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Remarkable Research on Cinnamon

This article was first published on the blog of The American College of Healthcare Sciences.




Valerie B. Lull

Sprinkled on oatmeal, steamed rice, yogurt, or your morning latte, cinnamon makes a fabulous breakfast topping. Many of us have childhood memories of grandma baking apples with cinnamon and brown sugar or cinnamon rolls with raisins. It’s a staple spice of the fall season!


Aside from its culinary flair, research shows that cinnamon Cinnamomum zeylanicum (Blume) has therapeutic properties. Let’s explore the research!

Does Cinnamon Have Antifungal Properties?

An interesting 2012 study investigated cinnamon oil and patchouli Pogostemon cablin (Benth.) oil and their effects on three strains of candida in the intestines: Candida albicans, Candida tropicalis, and Candida krusei.


Sixty patients with intestinal infections caused by candida were given a capsule that contained cinnamon and patchouli oil. Among the subjects studied, there was a 71.67% rate of cure (meaning the fungus was eliminated). There was a 28.33% rate of reduction of the fungus, meaning the fungus was greatly reduced but not eliminated. The researchers concluded that the oils had strong anti-fungal properties against various species of candida.[1]


Could Cinnamon Support Alzheimer’s or Parkinson’s Patients?

Like many people, I’ve lost loved ones to Alzheimer’s disease. I know how awful it can be for people you love to forget who you are. Any positive research, even a little, is welcomed news.


However, finding natural ways to support these patients is often difficult. In a study published in the Journal of Neuroimmune Pharmacology (2014), researchers found that cinnamon can reverse some of the anatomical and cellular changes that are in the brains of mice with Parkinson’s disease. The feeding of ground cinnamon to the mice improved their motor functions. This could potentially be a wonderful advance in support these patients, and further research is needed.[2]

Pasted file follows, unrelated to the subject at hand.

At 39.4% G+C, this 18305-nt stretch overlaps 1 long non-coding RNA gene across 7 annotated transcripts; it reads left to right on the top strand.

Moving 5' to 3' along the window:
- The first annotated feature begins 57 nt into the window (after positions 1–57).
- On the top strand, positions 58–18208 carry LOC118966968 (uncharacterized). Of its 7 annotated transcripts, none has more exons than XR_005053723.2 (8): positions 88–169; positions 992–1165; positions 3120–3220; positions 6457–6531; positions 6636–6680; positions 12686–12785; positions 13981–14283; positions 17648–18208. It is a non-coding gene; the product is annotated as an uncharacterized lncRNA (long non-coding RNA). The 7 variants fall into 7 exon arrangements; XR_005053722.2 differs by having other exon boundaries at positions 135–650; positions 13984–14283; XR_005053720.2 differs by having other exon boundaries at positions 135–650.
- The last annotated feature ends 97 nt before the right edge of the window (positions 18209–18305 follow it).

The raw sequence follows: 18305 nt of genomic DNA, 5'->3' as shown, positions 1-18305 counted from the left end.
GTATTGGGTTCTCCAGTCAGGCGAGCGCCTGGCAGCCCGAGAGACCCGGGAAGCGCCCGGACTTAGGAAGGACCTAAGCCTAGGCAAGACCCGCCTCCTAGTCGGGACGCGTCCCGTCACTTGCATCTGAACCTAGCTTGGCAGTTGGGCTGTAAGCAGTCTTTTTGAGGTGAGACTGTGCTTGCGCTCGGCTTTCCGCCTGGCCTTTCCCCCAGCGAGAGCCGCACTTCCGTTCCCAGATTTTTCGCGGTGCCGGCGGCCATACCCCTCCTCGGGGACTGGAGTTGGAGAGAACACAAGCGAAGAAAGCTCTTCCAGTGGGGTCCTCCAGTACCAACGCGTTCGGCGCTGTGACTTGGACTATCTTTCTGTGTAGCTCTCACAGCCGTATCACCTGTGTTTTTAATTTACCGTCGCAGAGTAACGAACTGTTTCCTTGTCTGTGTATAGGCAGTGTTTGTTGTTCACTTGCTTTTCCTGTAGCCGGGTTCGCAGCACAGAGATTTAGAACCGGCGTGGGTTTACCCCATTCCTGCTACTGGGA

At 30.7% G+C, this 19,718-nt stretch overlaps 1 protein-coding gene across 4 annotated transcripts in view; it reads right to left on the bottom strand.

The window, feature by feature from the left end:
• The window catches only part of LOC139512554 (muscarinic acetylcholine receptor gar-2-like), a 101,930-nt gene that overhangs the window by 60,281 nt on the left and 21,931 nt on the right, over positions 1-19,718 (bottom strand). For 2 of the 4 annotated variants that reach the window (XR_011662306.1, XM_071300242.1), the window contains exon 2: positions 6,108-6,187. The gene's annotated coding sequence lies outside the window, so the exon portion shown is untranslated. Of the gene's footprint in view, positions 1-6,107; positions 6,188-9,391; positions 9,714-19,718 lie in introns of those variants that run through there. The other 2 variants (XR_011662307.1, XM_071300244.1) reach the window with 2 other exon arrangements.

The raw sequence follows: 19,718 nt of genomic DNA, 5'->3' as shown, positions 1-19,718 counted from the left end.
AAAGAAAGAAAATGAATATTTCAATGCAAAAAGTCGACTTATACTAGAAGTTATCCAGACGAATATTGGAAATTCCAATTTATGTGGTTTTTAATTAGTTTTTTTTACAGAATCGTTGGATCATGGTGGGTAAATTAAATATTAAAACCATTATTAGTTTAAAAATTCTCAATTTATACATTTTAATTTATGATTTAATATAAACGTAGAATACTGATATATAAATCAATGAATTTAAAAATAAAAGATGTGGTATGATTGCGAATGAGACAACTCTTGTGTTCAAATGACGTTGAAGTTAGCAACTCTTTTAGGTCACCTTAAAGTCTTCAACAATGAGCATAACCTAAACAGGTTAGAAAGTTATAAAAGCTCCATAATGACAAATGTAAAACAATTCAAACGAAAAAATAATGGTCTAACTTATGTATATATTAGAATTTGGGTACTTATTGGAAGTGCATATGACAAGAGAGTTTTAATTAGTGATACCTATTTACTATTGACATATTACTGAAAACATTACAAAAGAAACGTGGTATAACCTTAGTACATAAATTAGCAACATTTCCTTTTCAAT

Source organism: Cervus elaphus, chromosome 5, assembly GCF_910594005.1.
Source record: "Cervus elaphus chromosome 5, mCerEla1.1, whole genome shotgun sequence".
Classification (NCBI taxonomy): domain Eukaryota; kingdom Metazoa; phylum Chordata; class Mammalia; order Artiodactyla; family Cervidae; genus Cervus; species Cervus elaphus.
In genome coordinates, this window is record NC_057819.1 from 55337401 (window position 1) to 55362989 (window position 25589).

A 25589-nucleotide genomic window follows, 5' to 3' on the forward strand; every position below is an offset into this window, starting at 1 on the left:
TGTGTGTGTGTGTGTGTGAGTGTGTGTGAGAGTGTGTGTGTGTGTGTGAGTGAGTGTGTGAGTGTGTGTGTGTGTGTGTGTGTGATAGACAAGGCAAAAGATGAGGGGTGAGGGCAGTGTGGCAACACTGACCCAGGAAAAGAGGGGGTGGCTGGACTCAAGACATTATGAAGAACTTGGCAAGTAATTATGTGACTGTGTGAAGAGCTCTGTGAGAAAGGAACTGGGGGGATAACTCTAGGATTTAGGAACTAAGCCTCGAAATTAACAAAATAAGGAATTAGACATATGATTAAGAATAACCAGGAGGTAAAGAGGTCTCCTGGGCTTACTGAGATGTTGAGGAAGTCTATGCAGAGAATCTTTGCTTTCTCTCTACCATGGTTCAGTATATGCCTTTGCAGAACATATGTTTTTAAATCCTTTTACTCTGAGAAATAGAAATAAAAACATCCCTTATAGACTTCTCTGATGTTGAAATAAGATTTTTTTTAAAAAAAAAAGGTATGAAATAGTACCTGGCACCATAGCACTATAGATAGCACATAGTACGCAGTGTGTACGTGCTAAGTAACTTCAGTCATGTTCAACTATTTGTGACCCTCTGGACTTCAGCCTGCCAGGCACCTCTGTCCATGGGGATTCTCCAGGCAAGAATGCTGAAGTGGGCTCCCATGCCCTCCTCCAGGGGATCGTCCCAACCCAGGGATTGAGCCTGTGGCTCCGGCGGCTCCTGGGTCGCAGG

An interesting study was done in 2009 using cinnamon extract. The extract was used in an in vitro study of tau aggregation (clumps of protein) that is associated with Alzheimer’s. The results of the study showed that cinnamon extract inhibited the activity of the tau filaments (tangles of a kind of protein found in the brains of Alzheimer’s patients) that are characteristic of Alzheimer’s disease. The researchers concluded that compounds in cinnamon could be beneficial to people with Alzheimer’s, though more research is needed to discover the mechanisms through which it works.[3]


Can Cinnamon Support Osteoporosis Patients?

A study was done of the aldehydic content of cinnamon bark extract. Results of the study showed that cinnamaldehyde and 2-methoxycinnamaldehyde were active substances that reduced osteoclast-like formation. The study showed that the breakdown of bone was slowed down.(4) These results open up possibilities of ways to support these patients and keep bones healthy before its onset.


Can Cinnamon Be a Food Preservative?